“Dr. G. A. Radvansky, a professor in the Department of Psychology at Notre Dame, published the results of his research on this exact phenomenon in a paper titled, “Walking through Doorways Causes Forgetting: Further Explorations.” What he discovered is that our brains tend to compartmentalize events or thoughts and attach them to a room or space — typically, the place where the thought was initially conceptualized. So when a person has a thought in one room and moves to another, the brain basically creates a file containing all the details about the first room, what you did there, and what you thought there, and stores it away. When you move to the second room, your brain creates a new file, making it harder to remember what was in the file for the previous room. This happens subconsciously, so there isn’t any way that we can be aware of it and control it. But it is interesting to point out that you are more likely to remember something when you simply walk from one side of the room to the other, rather than walking through a doorway into an entirely new room!” (emphasis added)

In other words, since our brain was evolutionarily formed while moving physically through places (hunting, gathering, walking, etc.), we use places as memory schema. When we move into a new room / new place our brain says, “new place! new memories.” Thus new rooms lead to forgetfulness of rooms past.

The main techniques to avoid new room forgetfulness involves paying more attention. This is the basics of most memory improvement techniques — be more conscious about not forgetting (aka increase “motivation to remember”) and supplement with various mnemonic techniques. 

Back to our phones: I posit that every time we open our phone it’s like entering a new room. And similar to entering a new room, when we unlock our phones our brain compartmentalizes the memory schema. Without clear motivation to remember what we do/do not want to do when we open the phone, we’re prone to meandering. In fact it might be even more extreme — every time we change apps, it’s like changing rooms. This phenomenon then leads to time dilation and absent-mindedness.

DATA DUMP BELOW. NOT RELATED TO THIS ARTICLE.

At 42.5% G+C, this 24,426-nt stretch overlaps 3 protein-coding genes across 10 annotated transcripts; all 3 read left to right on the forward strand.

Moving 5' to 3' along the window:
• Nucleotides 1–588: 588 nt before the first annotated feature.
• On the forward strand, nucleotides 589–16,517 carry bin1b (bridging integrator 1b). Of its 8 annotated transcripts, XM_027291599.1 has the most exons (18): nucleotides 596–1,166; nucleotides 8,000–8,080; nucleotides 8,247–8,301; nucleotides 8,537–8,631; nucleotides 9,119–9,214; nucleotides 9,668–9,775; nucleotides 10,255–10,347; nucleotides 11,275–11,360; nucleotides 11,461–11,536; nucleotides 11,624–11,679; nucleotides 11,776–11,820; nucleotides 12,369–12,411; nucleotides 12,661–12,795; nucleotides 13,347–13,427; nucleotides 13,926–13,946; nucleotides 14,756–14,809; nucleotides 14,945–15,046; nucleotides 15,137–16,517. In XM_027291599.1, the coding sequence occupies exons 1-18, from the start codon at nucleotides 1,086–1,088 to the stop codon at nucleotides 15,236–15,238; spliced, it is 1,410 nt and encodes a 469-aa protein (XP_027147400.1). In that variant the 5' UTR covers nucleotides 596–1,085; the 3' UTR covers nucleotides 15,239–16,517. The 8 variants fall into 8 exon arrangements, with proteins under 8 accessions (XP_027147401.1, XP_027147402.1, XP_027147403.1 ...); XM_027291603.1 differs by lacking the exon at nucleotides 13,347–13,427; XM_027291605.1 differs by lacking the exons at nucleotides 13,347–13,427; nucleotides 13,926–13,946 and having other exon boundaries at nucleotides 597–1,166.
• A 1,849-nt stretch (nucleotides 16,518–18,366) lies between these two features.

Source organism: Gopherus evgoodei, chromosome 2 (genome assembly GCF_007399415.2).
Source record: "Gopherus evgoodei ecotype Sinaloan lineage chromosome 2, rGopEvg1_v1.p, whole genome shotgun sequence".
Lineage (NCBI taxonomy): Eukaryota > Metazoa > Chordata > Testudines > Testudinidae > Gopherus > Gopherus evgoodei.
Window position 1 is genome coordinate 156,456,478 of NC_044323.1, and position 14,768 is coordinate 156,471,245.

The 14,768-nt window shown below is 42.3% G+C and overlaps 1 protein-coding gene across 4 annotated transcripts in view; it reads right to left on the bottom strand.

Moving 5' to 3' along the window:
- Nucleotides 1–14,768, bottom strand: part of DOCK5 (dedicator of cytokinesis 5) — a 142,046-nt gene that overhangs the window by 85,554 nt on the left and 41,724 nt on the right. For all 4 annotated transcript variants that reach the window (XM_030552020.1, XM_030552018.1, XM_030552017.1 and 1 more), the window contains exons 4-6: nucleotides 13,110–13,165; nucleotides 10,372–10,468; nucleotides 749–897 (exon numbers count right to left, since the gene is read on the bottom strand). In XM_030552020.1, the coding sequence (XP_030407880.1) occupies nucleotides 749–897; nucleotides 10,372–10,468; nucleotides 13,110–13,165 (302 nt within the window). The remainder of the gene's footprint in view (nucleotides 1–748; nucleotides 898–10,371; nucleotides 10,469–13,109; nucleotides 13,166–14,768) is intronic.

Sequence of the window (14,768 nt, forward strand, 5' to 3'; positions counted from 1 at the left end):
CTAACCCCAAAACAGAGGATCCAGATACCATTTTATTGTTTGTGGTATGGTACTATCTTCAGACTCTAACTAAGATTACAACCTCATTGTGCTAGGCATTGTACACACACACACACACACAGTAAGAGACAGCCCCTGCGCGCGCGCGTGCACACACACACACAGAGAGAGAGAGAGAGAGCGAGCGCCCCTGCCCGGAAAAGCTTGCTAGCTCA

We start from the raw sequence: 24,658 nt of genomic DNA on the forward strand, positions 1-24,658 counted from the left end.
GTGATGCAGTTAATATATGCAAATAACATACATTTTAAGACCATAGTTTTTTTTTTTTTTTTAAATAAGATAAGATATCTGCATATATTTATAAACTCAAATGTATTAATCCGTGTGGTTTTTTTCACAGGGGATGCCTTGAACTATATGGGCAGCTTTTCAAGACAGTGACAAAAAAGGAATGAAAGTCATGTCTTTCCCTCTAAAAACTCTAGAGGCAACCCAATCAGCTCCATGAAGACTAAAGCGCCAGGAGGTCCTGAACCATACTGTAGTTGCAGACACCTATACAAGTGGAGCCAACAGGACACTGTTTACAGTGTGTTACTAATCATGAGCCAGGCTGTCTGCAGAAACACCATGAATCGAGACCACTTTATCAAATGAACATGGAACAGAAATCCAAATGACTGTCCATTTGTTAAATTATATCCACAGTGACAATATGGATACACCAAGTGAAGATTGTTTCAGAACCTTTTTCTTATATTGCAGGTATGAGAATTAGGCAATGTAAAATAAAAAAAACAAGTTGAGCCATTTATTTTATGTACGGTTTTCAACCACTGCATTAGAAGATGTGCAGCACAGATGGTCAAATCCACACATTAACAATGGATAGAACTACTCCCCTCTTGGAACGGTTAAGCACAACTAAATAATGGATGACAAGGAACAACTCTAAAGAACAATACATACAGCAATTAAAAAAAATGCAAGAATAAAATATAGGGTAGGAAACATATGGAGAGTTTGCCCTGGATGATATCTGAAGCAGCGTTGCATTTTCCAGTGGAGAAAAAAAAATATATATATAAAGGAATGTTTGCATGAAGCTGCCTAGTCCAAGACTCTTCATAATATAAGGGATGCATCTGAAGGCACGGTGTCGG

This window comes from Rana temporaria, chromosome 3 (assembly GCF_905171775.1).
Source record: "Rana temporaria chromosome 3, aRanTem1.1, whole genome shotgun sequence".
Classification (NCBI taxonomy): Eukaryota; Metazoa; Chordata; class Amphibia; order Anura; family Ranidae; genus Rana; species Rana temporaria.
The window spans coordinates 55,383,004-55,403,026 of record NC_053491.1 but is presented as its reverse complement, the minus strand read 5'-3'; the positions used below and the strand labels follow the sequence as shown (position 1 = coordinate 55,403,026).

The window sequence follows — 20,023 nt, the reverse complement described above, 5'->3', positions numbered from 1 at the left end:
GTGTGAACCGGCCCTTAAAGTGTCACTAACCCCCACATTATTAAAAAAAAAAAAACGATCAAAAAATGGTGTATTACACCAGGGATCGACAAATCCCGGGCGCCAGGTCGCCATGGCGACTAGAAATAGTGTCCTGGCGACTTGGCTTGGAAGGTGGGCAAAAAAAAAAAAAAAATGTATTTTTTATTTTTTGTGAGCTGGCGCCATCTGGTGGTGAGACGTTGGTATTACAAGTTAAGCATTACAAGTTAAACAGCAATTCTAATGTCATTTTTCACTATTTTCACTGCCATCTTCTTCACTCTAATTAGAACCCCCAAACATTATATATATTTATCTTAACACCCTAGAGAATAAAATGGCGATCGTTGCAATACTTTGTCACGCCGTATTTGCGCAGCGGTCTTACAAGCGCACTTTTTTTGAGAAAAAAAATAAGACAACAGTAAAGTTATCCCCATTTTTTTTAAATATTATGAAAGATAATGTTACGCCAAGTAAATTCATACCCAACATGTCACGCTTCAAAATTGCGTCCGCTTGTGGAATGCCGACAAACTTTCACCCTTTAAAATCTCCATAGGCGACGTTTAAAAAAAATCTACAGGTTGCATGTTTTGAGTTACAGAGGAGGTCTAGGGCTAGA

This is why I think that screen time interventions are only mildly helpful. While they do remind you in the moment that you’re likely dithering, it’s like someone stopping you in the new room and asking you why you’re there. If it’s even a mildly entertaining room, this is all too easy to ignore. “Do you really want to be in this fun room?… Yes phone. Yes I do. Now stop bothering me.”

So if screen time isn’t a useful metric, what is?

For me, it’s phone pickups — this is the clearest metric of phone use efficiency. On weekends I sometimes try something I call “Secular Sabbaths” where the goal is zero pickups per day - it’s a real luxury for me nowadays given my job but when I can do it, it’s amazing. On days where I don’t do sabbath but do low-usage I can get down to the 10s or 20s (usually can only do on weekends). Without having clear motivation to reduce pickups though, I can easily get to 140 pickups per day which is… a lot.

The struggle is real.

Efficiency per phone pickup — that’s my metric. Godspeed.

***

Other suggestions on phone use? Thoughts on the newsletter? I’m on Twitter @gasca.

 

digital footprints & bit rot

Hello! Let me time-box this again. Let’s talk about digital footprints, that which we leave in our wake as we do whatever else it is we are doing with our lives.

Everything we do online (and increasingly offline) creates history. Most of it is boring and useless and not worth the disks it’s stored on. But much of it is. And so it lives… “forever”. Of course, caveat regulations and purposeful deletion which are helpful but only if you know what is being stored about you in the first place. If I go to Bank of America to get cash, how much information is stored about me during the walk from my car to the bank, let alone, at the bank? How many video cameras? How many phones? And how exactly would I know what to do to have it removed and/or if it was legally recorded?

I know we often take it for granted but the most striking thing to me about our growing digital footprint is that it will only grow. It’s inexorably exponential. 

Think of how many pictures you have now vs. how many used to exist when you were growing up. I remember having “a lot of family photographs” when I was a kid — it was at most a few cupboards, some albums and a few shoeboxes. Today, I probably record more in a year than my entire family tree ever had before. Add in video, Whatsapp, iMessage, Facetime, etc., the total is vastly higher and growing. Much of this is permanent, much of it is not. Some of it matters, most does not. A bit will be accessible to my kids, most will rot. It just is…

Benedict Evans tweeted, “It’s possible, indeed likely, that more photos will be taken this year than were taken on film in the entire history of cameras.” This was in 2015.